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Be a healthier, happier you this year!

Posted by Barbara DuBois | Jan 16, 2023 2:13:27 PM

Strategy and motivation are everything when it comes to keeping New Year’s health resolutions. I’d like to tell you that it is simple but change rarely is as we are battling a lifetime of habits. Health, sports, and psychology journals are replete with articles on motivation and the human psyche. Much to my surprise, when I was interviewing world class athletes for my doctoral dissertation, motivation was a frequent theme that came up. I always thought elite athletes were just driven people with no need of motivational techniques whatsoever. Au contraire. The methods that these successful athletes use are not just ones that are beneficial to world class sportsmen and women but are applicable to average-everyday-citizens also. Using the templet of Northwestern Medicine’s article’s suggestions in, “Successful Strategies to Meet Your Goals,” (and my own commentary,) the tools are clearly workable for anyone, elite athlete or average-everyday-citizen.

Write, Plan, Track.

Personally, my phone is my best friend when it comes to keeping track of anything I do. There’s a whole host of health tracker applications a person can download (and most phones just have them.) My phone tells me how many steps and miles I have done on any given day, how many calories I am burning, how many stairs I have climbed, and how all of that adds up with various activities I do each day, week, month and even retroactively to an entire year ago. My goal is to build up on miles hiked or walked per day and my phone lets me know if I am doing that. Or you can use the old-fashioned method and just write down what you are trying to accomplish and either keep a daily log or write it down on the calendar. Documenting what you do holds you accountable to yourself! Having a specific goal (or set of goals) is effective to holding yourself accountable as well. This can be based on what you actually do or what you want to achieve.

Be Small, Specific, and Realistic.

Let’s say you want to bench press 200 pounds by April, that’s a specific number that you can incrementally reach. Or you want to lose 10 pounds by May, that’s 2.5 pounds a month and a third of a pound a week. Those are adjustments that are doable, measurable and can be accomplished. You can make your goal based on behavior (I want to walk 6-8 miles a day,) or physical (losing X number of pounds by June.) It’s better to put a time frame on it and make it small, (which is doable,) specific (1/2 more mile per day) and realistic (no ridiculous amount of weight loss in a very short time, for example.) If your goals are too extreme, the likelihood of giving up is greater than staying the course. What you really want to accomplish is cultivating a pattern of behavior that is slow, progressive, and embedded in your lifestyle. Those are carefully cultivated habits that are so engrained that they become second nature and there’s no inner wrestling with yourself as to whether you will jog six miles, lift weights for 30 minutes or swim daily for 45 minutes. You just adhere to the pattern of behavior that you have learned and practiced over a period of weeks or months. You learn to take time off when you need it but stay by and large true to a general program of fitness. Routine is good. Focus on the behavior and the results will come.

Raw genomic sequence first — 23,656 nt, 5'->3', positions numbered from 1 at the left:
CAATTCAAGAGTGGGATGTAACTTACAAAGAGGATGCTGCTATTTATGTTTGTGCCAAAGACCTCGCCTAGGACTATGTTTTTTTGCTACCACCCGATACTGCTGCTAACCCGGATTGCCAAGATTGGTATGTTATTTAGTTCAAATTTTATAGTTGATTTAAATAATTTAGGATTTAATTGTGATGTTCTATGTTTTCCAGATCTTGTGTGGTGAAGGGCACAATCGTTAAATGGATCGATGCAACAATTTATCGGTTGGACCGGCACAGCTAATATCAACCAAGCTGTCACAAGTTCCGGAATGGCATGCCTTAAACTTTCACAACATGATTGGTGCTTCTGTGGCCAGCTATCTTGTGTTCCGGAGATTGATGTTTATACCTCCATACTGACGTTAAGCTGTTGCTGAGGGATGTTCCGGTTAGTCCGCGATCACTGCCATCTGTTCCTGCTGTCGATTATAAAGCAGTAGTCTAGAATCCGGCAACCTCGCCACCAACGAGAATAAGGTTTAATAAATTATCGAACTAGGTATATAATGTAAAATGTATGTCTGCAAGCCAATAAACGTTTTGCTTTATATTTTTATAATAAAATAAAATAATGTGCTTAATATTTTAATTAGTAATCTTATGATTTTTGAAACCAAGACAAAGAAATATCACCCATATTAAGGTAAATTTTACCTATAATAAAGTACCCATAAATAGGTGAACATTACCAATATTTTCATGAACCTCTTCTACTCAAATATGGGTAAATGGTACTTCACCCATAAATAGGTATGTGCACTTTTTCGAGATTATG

Get Support

Athletes in general thrive on competition. Most of them have a view on how they measure up to other athletes. So, they compete to see what they need to do to improve, (and naturally, how they stand vis-à-vis their opponents.) They seek the council of coaches, personal trainers, experts in their fields or just the company of like-minded people to run with, lift weights with and enjoy the process. We’re social creatures and it always helps to have companionship to keep motivated and enjoy the sport. The Alaska Club also offers much in the way of group activities such as swimming, tennis, yoga, exercise classes but also personal trainers. Availing yourself of these opportunities will keep you going.

Give Yourself Time

Making time for yourself is probably the hardest part of change, especially when it comes to being a busy parent and/or professional and learning to balance the needs of yourself and your family. Remember the best parent gives their kids an example as to how to live a healthy lifestyle and does not forego taking care of their own physical activity needs.

Give Yourself a Break

Rest is critical. In fact, a good night’s sleep is the foundation of good health. Without it, the routines of physical activity are far less likely to happen. Also, working out hard everyday is not exactly ideal. Some days should be strenuous, some moderate and some days should be light. Learn to read what your body needs. Many athletes take a day off once a week.

Most importantly, enjoy your new healthy activities. You will stick to your new goals and accomplish them if you do. Here’s to a happier, healthier new year!

Written by Barbara DuBois

MA Health Ed. & Int'l Journalism; PhD Sports & Health History; Texas Tech Univ. & Wayland Baptist Univ. instructor; Health Ed. Program Manager Maniilaq Assoc.

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